Tag Archives: Simon

Playing Simon on a hacked children’s farm toy

Who could ever forget Simon, the electronic game of memory skill that became an iconic pop culture fixture of the ‘70s and ‘80s? Through the years, however, the game can go from enjoyable to annoying incredibly fast. As a result, a Hackster.io user by the name of Magic Smoke decided trick out one of his children’s plastic farm toys with an MCU brain to play the game of Simon.


“One of the marvels of parenthood is the sheer volume of noisy plastic junk that gets thrown your kids’ way. It makes tremendous hacking fodder. For a while I had been watching to see if either of my daughters still expressed any interest in this moo-ing, oinking, polyethylene monstrosity. When the moment was right I grabbed it for re-purposing,” the Maker writes.


In order to bring his idea to life, Magic Smoke selected an Atmel ATtiny2313 to serve as the brains as it “had plenty of I/O pins so that no multiplexing would be necessary.” The code would also easily fit in the tinyAVR’s 2K of flash memory, while the 256 bytes of RAM could store enough moves for “the most elephantine of memories.”

Meanwhile, each stall was fitted with ultra-bright LEDs to help a user follow along. See it in action below!

Do you have a child’s game you’d love to hack? Access the entire step-by-step build from our friends at Hackster.io here.

9 fun facts about the world’s first smartphone

Long before the days of the iPhone and Android came Simon, the device that started it all. The world’s first smartphone turned 20 this week, and to commemorate the occasion, TIME Magazine compiled several fun facts on the handset that broke the mold. Simon anticipated our constantly-connected, app-happy lives by cramming the features of a cellphone, pager, fax machine and computer all into an 18-ounce device.


1. IBM and BellSouth first debuted Simon on November 23, 1992 at the COMDEX Convention in Las Vegas, but it wasn’t made available to consumers until August 16, 1994.

2. It was expensive, and rightfully so. The device that set the pace for future smartphones was available only in the United States, and initially set buyers back $899.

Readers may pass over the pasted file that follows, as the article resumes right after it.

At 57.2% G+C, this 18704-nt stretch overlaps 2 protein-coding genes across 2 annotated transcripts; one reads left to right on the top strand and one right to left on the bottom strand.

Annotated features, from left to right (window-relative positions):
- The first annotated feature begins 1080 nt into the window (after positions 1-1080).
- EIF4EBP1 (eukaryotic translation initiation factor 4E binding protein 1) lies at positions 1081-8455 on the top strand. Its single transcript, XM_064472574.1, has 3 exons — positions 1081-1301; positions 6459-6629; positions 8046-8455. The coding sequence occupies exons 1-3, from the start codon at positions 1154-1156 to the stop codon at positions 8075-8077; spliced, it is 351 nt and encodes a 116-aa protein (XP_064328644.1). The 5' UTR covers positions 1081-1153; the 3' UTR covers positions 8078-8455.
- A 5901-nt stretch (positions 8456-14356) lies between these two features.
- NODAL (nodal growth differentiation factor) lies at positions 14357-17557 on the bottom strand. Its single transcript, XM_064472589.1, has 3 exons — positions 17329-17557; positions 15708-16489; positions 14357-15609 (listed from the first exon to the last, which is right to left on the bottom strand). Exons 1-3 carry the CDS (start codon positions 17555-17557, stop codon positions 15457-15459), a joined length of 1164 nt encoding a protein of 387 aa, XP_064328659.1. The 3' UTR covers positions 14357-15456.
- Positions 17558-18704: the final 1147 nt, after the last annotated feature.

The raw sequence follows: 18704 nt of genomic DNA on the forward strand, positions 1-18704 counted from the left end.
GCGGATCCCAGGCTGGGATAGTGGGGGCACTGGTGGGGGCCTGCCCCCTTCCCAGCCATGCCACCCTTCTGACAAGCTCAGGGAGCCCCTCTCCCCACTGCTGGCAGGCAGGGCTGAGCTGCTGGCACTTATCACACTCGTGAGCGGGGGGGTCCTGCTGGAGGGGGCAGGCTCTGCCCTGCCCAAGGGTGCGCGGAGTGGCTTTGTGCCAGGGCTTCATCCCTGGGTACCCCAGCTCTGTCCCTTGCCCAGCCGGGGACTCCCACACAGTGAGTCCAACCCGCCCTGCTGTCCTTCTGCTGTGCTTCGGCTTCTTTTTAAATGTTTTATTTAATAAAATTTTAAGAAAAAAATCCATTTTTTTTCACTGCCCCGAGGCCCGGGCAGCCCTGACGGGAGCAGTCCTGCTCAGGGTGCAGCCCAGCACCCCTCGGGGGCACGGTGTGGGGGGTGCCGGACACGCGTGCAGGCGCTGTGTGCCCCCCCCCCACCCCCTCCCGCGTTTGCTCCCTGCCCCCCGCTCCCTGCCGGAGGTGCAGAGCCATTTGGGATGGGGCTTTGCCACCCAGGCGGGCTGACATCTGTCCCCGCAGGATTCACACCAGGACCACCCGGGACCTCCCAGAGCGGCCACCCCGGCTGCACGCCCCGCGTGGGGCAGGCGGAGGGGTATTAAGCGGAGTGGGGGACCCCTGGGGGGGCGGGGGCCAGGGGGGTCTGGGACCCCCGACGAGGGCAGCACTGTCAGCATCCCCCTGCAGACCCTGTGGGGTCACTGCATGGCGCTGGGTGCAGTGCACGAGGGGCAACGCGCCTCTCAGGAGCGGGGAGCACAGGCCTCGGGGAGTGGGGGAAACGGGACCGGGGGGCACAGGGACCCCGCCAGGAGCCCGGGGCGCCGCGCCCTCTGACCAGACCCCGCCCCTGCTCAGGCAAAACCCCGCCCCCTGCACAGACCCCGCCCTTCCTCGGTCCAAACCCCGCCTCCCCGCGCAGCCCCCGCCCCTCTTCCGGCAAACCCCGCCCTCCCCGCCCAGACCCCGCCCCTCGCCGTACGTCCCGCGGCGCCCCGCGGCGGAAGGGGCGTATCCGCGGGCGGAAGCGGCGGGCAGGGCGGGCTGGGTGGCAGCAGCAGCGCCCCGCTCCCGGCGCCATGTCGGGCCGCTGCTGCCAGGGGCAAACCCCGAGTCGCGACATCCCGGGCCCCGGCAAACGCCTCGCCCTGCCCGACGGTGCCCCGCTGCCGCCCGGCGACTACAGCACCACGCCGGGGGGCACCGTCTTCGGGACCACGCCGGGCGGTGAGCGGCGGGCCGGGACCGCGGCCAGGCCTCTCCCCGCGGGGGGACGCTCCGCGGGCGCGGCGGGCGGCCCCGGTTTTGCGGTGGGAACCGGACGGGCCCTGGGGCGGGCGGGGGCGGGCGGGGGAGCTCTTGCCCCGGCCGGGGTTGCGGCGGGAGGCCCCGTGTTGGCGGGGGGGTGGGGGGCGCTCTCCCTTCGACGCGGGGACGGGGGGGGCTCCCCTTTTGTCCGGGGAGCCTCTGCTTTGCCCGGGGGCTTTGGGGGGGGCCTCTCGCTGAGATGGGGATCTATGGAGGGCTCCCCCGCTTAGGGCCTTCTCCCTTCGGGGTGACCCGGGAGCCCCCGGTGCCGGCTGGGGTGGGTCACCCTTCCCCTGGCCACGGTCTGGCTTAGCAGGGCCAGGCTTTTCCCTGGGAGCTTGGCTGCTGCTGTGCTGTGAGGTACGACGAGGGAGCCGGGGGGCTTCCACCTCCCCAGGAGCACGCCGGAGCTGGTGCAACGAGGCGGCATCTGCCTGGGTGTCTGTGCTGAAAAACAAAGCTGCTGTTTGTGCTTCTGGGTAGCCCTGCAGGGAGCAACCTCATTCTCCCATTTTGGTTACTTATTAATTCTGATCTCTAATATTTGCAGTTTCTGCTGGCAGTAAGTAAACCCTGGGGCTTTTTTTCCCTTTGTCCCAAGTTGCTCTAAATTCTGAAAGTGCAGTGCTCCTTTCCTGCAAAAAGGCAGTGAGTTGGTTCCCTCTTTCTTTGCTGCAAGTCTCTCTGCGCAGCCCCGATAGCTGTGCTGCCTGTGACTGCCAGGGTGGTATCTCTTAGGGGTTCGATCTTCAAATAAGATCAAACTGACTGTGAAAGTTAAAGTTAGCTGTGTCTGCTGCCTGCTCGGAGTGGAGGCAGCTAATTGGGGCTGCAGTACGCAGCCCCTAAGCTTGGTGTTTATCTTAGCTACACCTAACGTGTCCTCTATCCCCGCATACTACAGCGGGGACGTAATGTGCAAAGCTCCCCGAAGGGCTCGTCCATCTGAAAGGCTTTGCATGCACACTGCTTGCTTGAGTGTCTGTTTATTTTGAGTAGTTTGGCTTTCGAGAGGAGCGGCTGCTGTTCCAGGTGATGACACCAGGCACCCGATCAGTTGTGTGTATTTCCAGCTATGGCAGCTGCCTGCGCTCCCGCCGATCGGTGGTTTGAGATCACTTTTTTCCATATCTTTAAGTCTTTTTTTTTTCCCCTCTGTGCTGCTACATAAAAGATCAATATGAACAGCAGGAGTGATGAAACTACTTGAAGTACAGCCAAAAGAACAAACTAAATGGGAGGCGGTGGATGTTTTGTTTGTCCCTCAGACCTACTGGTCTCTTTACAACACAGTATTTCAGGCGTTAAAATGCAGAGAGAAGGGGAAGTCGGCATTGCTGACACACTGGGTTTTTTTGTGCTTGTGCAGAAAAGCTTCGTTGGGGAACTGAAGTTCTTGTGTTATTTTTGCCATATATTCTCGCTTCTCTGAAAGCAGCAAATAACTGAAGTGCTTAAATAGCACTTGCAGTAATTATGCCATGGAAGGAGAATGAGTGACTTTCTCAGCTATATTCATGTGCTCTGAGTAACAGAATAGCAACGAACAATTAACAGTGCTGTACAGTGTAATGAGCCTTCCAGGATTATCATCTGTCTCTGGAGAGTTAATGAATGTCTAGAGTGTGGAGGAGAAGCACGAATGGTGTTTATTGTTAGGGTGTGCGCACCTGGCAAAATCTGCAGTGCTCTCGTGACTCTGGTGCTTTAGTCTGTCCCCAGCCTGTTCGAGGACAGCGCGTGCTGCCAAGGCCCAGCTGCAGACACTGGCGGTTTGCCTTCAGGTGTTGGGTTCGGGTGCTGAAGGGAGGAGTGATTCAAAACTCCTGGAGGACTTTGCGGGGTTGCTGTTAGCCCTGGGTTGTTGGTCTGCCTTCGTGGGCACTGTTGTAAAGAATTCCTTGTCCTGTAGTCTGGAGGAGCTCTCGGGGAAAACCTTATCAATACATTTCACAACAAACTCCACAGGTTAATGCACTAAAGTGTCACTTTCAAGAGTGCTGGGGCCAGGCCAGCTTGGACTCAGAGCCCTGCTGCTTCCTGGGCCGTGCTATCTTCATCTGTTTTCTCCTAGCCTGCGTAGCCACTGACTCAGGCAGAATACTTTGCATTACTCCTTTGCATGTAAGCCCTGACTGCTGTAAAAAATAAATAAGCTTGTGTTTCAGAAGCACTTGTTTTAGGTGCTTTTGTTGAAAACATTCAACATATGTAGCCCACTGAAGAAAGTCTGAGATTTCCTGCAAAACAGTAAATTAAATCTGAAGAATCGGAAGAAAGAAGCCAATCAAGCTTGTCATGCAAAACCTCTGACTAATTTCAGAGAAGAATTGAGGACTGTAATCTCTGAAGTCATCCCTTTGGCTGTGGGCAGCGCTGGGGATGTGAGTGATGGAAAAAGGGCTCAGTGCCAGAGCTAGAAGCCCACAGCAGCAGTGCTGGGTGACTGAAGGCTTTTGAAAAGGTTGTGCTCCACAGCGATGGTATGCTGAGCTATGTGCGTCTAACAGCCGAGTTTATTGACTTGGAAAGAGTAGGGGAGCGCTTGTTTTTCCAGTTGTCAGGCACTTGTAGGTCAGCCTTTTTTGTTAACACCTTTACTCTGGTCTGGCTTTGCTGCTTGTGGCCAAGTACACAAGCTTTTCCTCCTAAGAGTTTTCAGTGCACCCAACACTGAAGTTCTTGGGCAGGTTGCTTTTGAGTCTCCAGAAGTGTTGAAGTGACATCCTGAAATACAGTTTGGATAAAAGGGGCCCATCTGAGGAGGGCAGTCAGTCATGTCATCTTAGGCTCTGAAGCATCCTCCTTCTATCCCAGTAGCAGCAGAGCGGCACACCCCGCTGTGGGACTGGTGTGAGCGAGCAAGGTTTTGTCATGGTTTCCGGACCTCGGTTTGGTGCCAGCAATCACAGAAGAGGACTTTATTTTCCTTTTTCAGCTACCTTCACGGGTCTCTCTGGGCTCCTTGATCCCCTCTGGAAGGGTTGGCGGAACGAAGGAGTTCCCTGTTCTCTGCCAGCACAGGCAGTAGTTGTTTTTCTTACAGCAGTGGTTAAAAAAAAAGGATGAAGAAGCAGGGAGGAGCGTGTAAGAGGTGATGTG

3. Alright, so it was a brick. The clunky phone itself measured 8 inches long by 2.5 inches wide by 1.5 inches thick, all while weighing over a pound.

4. Yes, it had a touchscreen. Though touchscreens weren’t exactly non-existent back in the early 1990s, they weren’t super ubiquitous either. The IBM device replaced the usual telephone keyboard by a sensitive touchscreen and integrated PIM applications and data communication features along with a stylus, too. The phone provided an onscreen keyboard or a QWERTY keyboard and an optional memory card.


5. The world’s first all-in-one smartphone allowed users to make and receive telephone calls, faxes, emails and cellular pages, among other functions. Though there may not have been an app store at the time, the phone did come preloaded with apps such as an address book, calculator, calendar, note pad, sketch pad, time and to-do lists.

6. The first autocorrect? Alright, so the feature was called “PredictaKey” at the time. Nevertheless, Simon always showed the six most-likely letters that the user needed, depending on the characters they just typed.

7. Simon even made an appearance in The Net. 

8. It could be plugged into a regular wall jack, because let’s face it, cellular service was still spotty and expensive back in the mid-1990s.

9. RIP, Simon. August 1994 – February 1995. The revolutionary handset spent only six months on the market with around 50,000 units sold, primarily to business people.

Arduino takes on Simon – and wins!

Simon is an old school electronic game of memory skill invented by Ralph H. Baer and Howard J. Morrison, with software programming by Lenny Cope.

Image Credit: Wikipedia

According to Wikipedia, the majority of the Assembly language for the game was written by Dr. Charles Kapps, who taught computer science at Temple University.

Recently, a Maker named Ben North and his 7-year-old daughter designed a Simon-playing robot that is capable of beating the classic game.

As HackADay’s Brian Benchoff reports, North uses a key chain version of the game that is much smaller and easier to work with in terms of automatically sensing lights and pushing buttons.

“The arms are made from LEGO bricks, held up with rubber bands and actuated with two servos mounted on a polycarbonate cutting board,” he explained.

“To detect Simon’s lights, Ben connected four phototransistors to an Arduino Duemilanove (Atmel ATmega328 MCU). The Arduino records the pattern of lights on the Simon and activates the Lego arms in response to that pattern.”

As North notes, the Simon-playing robot, while fully functional, does have a number of limitations.

“This is not an industrial-strength robot. It’s quite fussy about ambient light, even with the calibration. This explains the slightly grainy videos, as they had to be shot without proper lighting,” he added.

“Once or twice, the finger-pulling elastic bands slipped, meaning a finger didn’t completely press its button and the game was lost. Also, I think the robot would have been better with some flashing lights.”

We think the robot is impressive, nevertheless!

Interested in learning more about the Simon-playing robot? You can check out the project’s official page here.